The Greeks were ejected from Spain after the being defeated at the battle of Aleria (circa 540 BC) on the isle of Corsica by a combined Carthaginian/Etruscan force. This seem to have lead to the collapse of Tartessus. It wasn't the end of the connections with Greek culture as Iberians also provided mercenaries to various countries around the Mediterranean by the fifth century BC, most notably Syracuse.

The historical period covered by the DBA army lists include:

Carthaginian Expansion

After Carthaginians had lost the first Punic war they were looking for a place to expand and Spain is where they chose.Hamilcar Barca lead a Carthaginian force into Spain in 237 BC and began the conquest of Spain by a mixture of force and diplomacy. The Carthaginians landed at Gadir (Cadiz) and gradually spread along the coast and northward. Hamilcar died in battle in 229 BC and was replaced by his son-in-law Hasdrubal. New Carthage (Cartagena) was founded in 228 BC as the capital of Carthage's new Spanish domains.

The expansion into the Celtiberian areas seems to have been done peacefully by diplomacy rather than force. During this period Carthage gained much wealth including the richest silver mines in the classical world which helped them recover their losses during the first Punic war.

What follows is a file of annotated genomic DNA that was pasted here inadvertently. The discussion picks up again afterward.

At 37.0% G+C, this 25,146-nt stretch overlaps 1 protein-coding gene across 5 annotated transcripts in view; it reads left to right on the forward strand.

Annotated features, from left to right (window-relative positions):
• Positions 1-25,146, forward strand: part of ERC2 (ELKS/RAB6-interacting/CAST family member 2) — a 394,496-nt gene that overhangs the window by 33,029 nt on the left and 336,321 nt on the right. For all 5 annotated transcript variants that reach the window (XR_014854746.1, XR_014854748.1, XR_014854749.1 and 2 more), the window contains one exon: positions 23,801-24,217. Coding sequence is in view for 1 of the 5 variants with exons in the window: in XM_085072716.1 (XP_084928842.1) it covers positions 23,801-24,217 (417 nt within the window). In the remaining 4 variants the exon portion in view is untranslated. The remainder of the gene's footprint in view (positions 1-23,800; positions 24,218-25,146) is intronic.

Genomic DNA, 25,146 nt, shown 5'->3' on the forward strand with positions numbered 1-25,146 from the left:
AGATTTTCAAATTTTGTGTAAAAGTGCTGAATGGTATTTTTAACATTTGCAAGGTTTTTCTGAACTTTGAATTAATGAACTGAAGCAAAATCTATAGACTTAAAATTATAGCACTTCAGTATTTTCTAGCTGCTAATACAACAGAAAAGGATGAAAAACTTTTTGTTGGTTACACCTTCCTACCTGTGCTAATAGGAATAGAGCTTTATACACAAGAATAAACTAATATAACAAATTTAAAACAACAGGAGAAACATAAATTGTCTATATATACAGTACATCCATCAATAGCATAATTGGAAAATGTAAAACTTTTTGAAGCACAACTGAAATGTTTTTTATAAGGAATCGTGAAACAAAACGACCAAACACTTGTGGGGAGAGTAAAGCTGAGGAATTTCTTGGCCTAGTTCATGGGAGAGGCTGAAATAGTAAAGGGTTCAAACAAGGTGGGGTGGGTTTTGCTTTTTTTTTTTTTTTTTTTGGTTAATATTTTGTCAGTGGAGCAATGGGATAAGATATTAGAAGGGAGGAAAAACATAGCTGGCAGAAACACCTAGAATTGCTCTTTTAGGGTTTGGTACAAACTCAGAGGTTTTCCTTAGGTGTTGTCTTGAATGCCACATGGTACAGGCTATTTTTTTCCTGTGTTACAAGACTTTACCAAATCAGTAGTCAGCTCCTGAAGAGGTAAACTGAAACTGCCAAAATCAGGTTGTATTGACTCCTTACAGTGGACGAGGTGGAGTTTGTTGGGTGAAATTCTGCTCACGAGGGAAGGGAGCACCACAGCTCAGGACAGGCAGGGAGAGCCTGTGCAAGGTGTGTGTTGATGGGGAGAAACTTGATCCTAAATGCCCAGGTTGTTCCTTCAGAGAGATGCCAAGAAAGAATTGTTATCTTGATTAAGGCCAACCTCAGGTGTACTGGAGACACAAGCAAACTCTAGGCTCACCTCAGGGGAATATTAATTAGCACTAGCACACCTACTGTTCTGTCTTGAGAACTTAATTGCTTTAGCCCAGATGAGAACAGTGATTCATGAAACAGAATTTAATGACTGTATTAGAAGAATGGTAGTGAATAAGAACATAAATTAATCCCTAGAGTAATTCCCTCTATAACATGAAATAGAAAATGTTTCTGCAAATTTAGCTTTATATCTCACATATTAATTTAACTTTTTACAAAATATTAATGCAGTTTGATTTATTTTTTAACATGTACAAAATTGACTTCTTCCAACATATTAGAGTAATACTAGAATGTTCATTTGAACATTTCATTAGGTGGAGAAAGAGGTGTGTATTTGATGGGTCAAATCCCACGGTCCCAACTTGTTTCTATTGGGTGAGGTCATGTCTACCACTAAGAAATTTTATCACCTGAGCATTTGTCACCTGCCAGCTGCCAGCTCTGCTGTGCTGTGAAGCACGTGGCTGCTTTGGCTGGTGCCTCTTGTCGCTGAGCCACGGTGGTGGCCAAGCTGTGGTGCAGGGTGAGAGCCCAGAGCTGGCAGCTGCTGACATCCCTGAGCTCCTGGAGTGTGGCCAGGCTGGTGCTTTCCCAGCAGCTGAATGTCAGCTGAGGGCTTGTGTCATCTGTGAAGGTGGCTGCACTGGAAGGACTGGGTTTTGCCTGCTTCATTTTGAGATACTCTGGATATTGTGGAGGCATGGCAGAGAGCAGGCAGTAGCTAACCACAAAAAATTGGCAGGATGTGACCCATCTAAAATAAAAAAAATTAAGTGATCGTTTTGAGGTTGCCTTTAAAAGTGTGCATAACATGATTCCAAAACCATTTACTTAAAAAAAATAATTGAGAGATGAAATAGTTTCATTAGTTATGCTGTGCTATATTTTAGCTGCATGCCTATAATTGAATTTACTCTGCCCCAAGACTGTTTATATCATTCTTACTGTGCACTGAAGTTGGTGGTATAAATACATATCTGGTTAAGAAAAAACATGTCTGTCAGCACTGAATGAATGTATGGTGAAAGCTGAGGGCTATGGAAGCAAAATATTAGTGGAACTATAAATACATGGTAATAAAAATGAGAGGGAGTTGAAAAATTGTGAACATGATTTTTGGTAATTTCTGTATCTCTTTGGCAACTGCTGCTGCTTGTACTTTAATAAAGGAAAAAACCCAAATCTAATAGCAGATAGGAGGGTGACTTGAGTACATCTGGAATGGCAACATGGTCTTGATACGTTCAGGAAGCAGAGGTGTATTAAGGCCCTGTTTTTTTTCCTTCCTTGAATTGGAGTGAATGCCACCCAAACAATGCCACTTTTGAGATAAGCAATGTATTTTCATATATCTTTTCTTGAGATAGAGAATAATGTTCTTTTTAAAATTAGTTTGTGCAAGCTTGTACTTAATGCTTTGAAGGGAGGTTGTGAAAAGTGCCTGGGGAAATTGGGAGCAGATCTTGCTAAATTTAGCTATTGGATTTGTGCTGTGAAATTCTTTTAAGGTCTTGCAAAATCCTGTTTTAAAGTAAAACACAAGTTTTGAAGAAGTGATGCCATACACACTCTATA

The Romans inevitably noticed what was happening and sought to limit Carthaginian expansion. To that end they signed a treaty with Hasdrubal that limited Carthage to the area south of the Iberus (Ebro) river. The city of Saguntum which is well to the south of the Ebro was also declared neutral so being outside the area of possible Carthaginian expansion.

In 221 BC Hasdrubal was assassinated and replaced by Hannibal, who continued the expansion into Spain conquering all of Spain south of the Ebro by 220BC. The Romans warned Hannibal to leave Saguntum alone but he instead beseiged it in 219 BC starting the second Punic war.